4. Back home late last night and we've spent all day in the (thankfully sunny) garden washing down groundsheets, the bottom of the awning, and all the other essential post-Kielder housekeeping. Just want to thank everyone for a fabulous weekend. Obviously Lynn, Kevin and Richard because without them we wouldn't have such a wonderful Starcamp, to Derek for help above-and-beyond with a badly behaved awning and a completely flat car battery, to Rob for his endless patience and advice, and for all the other folk who I won't even try to name because I will miss someone out, but if you spent any time with us and Daisy-dog then you know who you are! After a fairly miserable start where I threatened to go and look for a wooden boat and animals in pairs, the weather cleared and we had some of the best skies you could possibly wish for. The night-time viewing was awesome and I had a (nearly) all day session with the Lunt on Saturday, and another few hours solar watching on Sunday before we packed up. The massive prominence we watched on Saturday is still there and very changeable, with a lovely active region and two big spots visible today.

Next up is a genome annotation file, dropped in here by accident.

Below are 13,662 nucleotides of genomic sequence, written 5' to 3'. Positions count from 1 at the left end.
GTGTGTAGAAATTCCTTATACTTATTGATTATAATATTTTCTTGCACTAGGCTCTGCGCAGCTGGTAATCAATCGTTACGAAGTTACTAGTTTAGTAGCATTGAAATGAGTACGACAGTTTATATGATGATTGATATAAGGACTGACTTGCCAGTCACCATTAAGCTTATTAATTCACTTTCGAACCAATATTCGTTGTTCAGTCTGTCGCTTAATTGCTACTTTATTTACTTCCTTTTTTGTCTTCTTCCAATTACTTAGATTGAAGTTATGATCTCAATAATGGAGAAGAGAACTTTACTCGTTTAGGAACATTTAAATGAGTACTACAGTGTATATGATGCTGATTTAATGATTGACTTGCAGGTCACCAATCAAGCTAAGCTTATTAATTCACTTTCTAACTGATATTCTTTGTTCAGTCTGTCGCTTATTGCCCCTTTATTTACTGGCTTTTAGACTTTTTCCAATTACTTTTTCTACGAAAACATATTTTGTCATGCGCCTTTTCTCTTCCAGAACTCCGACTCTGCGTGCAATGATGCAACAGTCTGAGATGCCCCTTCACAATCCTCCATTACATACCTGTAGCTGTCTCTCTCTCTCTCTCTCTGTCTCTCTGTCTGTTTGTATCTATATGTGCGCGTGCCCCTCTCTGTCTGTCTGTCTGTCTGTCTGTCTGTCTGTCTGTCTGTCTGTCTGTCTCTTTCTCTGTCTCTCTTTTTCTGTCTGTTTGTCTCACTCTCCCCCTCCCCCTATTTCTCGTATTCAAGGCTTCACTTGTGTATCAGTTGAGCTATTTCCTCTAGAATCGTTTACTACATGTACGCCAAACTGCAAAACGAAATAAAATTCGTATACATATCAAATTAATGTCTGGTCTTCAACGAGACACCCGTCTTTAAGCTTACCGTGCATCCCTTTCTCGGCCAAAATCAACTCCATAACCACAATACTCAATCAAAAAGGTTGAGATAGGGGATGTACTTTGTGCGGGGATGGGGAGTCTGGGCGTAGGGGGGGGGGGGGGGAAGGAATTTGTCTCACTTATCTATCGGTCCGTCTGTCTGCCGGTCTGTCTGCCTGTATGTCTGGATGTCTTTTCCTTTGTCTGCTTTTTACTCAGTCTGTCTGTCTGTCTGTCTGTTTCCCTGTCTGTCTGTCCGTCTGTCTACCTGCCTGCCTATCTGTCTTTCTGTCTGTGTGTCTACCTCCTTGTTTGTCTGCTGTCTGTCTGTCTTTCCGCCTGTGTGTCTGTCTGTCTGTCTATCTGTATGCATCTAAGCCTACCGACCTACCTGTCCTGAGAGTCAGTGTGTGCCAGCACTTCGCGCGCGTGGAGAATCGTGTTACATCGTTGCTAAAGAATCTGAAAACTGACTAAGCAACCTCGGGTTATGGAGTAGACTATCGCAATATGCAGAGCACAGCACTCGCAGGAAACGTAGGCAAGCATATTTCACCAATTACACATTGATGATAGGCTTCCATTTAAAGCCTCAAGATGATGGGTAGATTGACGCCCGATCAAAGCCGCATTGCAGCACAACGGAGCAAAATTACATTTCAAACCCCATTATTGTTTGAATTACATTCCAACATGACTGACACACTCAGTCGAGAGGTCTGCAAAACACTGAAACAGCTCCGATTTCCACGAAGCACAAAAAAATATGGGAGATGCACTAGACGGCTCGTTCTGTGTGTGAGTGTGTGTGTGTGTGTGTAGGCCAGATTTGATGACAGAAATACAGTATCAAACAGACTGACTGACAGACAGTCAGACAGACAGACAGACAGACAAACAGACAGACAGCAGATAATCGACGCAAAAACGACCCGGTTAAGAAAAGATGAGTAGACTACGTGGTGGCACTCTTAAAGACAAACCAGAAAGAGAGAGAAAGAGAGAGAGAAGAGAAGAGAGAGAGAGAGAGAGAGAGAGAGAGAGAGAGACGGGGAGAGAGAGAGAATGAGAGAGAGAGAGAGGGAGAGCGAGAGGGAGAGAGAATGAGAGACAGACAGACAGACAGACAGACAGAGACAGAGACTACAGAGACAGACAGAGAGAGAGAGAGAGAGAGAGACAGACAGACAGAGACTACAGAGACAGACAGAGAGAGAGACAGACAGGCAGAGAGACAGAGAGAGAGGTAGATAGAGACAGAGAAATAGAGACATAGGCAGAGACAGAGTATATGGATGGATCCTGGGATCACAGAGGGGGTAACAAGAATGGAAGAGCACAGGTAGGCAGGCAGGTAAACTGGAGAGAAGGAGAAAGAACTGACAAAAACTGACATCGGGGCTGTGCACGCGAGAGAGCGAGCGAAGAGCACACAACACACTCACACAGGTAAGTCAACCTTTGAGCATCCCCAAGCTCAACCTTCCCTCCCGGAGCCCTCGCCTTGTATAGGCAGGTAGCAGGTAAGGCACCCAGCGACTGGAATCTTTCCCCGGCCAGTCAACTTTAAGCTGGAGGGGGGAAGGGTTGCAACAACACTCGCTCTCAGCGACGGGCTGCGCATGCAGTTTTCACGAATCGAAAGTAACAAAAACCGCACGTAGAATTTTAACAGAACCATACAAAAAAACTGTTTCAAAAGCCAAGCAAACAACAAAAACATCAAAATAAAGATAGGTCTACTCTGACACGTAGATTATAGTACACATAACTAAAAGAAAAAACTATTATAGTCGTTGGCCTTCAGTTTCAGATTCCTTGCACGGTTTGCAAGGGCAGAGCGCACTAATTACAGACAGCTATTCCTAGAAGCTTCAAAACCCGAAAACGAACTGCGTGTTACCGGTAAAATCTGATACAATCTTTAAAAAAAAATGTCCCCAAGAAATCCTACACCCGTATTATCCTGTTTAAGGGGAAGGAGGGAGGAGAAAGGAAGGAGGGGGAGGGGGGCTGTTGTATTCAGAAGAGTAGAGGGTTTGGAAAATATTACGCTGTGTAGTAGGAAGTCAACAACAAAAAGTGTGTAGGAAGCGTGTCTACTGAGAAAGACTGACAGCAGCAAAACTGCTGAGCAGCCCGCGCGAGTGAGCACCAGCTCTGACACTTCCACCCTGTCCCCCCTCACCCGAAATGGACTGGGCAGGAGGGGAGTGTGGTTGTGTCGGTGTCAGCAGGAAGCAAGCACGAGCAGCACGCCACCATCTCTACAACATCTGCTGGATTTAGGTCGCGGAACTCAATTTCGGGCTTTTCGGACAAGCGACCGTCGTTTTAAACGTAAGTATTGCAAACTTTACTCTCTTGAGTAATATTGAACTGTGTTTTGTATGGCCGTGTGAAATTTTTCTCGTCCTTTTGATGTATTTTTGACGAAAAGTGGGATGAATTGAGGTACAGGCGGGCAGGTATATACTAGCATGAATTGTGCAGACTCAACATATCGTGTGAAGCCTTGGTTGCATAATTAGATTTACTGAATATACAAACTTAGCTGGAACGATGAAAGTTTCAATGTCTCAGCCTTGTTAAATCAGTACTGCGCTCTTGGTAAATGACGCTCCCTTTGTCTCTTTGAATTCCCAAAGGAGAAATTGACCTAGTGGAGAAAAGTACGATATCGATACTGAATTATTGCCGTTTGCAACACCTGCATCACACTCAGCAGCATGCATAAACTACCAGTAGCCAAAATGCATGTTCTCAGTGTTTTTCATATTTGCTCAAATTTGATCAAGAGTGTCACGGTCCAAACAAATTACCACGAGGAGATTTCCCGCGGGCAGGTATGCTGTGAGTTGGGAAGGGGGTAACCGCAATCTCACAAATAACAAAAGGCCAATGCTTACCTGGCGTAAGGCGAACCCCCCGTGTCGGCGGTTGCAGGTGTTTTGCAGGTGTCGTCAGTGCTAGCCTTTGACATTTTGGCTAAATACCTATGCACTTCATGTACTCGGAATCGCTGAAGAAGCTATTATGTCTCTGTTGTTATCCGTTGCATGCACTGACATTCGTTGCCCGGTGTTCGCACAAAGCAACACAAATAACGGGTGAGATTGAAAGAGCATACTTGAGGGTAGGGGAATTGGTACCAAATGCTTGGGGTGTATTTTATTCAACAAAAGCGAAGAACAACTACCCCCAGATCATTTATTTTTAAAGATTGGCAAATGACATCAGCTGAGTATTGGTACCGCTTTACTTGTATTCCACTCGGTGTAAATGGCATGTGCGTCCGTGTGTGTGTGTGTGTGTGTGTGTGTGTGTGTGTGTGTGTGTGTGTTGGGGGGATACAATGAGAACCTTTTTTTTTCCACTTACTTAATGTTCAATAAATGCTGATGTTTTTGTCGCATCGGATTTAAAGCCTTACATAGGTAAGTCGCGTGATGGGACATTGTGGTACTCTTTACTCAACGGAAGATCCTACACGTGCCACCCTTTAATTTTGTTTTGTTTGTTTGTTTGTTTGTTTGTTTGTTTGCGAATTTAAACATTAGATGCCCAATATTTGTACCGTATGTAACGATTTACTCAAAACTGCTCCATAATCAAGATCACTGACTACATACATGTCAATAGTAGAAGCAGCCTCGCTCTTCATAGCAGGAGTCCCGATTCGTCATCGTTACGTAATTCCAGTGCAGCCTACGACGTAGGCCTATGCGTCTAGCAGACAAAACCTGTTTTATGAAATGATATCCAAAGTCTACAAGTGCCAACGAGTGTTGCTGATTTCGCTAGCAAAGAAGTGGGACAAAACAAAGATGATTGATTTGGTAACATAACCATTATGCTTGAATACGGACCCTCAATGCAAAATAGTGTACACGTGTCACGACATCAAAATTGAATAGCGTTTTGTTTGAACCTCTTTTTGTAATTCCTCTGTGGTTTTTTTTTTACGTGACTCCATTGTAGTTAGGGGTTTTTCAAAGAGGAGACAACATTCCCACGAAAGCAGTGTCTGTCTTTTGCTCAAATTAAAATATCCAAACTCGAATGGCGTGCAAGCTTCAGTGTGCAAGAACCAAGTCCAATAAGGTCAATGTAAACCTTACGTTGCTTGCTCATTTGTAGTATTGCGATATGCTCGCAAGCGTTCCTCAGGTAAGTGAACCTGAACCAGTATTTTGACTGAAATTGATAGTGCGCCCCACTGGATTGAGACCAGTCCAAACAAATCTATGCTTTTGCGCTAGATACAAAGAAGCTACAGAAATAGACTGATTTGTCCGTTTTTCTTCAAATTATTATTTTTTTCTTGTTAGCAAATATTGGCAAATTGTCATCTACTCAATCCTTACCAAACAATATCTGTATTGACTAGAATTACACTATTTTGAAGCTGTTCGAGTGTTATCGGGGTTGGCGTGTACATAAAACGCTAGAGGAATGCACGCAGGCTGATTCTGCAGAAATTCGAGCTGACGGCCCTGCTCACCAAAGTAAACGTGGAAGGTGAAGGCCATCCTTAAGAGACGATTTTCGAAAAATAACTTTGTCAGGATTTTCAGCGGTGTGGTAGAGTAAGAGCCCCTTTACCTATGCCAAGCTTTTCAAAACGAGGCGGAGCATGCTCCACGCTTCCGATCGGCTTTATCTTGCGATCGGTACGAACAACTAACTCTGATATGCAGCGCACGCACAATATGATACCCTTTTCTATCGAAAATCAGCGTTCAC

5. Yes, I've got it and - within a given value of "you get what you pay for" - it seems to work. We had a play with it at Kielder in October and the readings it gave were not a million miles out from the numbers Rob Ince was getting at the same time on a proper meter. Bear in mind we're using a mobile phone camera and an app which costs less than a bar of chocolate, and a properly calibrated meter probably sells for about £200 . . . .
  6. Mmm, thanks for that link. I had slipped out of the habit of reading Spaceweather.com . . . smacks self on wrist, write 100 lines "must do better" Guess my lovely Lunt won't be overtaxed in the near future, although with the snow, sleet and 100% cloud we've got today, there was never any chance of that happening.